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Proc Natl Acad Sci U S A. 2016 May 17;113(20):E2832-41. doi: 10.1073/pnas.1524727113. Epub 2016 May 2.

Roles for ROS and hydrogen sulfide in the longevity response to germline loss in Caenorhabditis elegans.

Author information

1
Department of Biochemistry and Biophysics, University of California, San Francisco, CA 94158.
2
Department of Biochemistry and Biophysics, University of California, San Francisco, CA 94158 cynthia@calicolabs.com.

Abstract

In Caenorhabditis elegans, removing germ cells slows aging and extends life. Here we show that transcription factors that extend life and confer protection to age-related protein-aggregation toxicity are activated early in adulthood in response to a burst of reactive oxygen species (ROS) and a shift in sulfur metabolism. Germline loss triggers H2S production, mitochondrial biogenesis, and a dynamic pattern of ROS in specific somatic tissues. A cytoskeletal protein, KRI-1, plays a key role in the generation of H2S and ROS. These kri-1-dependent redox species, in turn, promote life extension by activating SKN-1/Nrf2 and the mitochondrial unfolded-protein response, respectively. Both H2S and, remarkably, kri-1-dependent ROS are required for the life extension produced by low levels of the superoxide-generator paraquat and by a mutation that inhibits respiration. Together our findings link reproductive signaling to mitochondria and define an inducible, kri-1-dependent redox-signaling module that can be invoked in different contexts to extend life and counteract proteotoxicity.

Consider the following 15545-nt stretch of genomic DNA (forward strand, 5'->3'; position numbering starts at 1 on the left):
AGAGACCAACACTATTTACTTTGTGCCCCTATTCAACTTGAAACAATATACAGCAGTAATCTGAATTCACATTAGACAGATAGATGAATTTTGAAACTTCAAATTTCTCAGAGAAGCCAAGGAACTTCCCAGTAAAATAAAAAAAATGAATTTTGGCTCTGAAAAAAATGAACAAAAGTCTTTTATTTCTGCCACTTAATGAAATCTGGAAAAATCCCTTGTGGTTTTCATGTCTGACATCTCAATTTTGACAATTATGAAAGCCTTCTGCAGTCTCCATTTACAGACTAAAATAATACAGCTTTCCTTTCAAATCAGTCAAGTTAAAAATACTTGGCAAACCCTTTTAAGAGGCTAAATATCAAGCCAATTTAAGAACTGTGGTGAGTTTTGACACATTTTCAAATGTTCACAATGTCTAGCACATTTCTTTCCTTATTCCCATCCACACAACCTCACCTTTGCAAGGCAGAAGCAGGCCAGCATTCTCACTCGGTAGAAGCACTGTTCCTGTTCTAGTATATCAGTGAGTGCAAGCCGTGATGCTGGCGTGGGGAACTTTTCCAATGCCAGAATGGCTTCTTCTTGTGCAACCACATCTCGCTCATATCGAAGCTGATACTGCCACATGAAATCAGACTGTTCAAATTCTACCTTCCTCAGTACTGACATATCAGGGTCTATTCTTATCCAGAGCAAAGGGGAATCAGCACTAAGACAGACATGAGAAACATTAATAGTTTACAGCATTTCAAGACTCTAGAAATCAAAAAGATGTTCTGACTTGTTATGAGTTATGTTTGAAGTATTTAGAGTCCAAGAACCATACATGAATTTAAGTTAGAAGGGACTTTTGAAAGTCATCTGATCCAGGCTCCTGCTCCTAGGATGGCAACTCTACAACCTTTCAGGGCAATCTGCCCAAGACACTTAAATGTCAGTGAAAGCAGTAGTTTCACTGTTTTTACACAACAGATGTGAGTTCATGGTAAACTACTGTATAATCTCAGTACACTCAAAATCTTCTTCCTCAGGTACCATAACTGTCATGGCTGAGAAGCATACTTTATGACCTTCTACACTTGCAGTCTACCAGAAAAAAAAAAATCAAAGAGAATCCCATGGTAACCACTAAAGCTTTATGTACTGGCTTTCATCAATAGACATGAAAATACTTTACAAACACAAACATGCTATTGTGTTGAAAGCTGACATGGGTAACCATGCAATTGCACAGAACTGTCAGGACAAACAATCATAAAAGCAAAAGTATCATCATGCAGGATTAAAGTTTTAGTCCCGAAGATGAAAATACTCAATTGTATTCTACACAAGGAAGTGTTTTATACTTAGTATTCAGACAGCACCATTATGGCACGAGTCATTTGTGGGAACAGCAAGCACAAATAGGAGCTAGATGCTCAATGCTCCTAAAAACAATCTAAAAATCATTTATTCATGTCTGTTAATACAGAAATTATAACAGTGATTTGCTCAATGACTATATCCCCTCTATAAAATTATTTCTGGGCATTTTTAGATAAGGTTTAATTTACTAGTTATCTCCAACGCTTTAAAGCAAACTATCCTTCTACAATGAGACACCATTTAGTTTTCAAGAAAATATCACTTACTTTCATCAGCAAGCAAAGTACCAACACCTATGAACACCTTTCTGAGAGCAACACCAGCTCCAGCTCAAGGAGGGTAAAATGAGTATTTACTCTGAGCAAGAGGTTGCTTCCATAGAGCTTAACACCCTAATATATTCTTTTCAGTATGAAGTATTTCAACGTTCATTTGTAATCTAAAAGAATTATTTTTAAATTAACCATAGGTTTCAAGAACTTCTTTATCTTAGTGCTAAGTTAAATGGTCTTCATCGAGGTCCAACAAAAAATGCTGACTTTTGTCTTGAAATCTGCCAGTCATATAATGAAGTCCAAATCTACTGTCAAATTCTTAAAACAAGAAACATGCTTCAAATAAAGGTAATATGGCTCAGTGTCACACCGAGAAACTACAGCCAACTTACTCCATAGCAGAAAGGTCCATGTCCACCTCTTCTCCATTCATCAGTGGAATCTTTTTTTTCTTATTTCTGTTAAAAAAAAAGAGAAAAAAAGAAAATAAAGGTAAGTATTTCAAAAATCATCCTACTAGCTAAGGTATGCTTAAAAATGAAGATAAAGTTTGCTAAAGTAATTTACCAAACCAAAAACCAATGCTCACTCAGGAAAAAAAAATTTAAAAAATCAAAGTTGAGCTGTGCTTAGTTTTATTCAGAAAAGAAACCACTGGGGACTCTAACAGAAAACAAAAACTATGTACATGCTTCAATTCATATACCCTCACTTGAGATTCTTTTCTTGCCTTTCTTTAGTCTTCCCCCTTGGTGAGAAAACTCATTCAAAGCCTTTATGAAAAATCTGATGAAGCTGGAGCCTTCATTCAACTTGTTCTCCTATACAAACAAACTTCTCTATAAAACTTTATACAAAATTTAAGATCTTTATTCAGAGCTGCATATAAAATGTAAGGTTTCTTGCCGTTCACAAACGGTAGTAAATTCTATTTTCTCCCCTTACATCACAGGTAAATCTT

KEYWORDS:

Aβ; KRIT1; Nrf2; SKN-1; hormesis

PMID:
27140632
PMCID:
PMC4878494
DOI:
10.1073/pnas.1524727113
[Indexed for MEDLINE]
Free PMC Article

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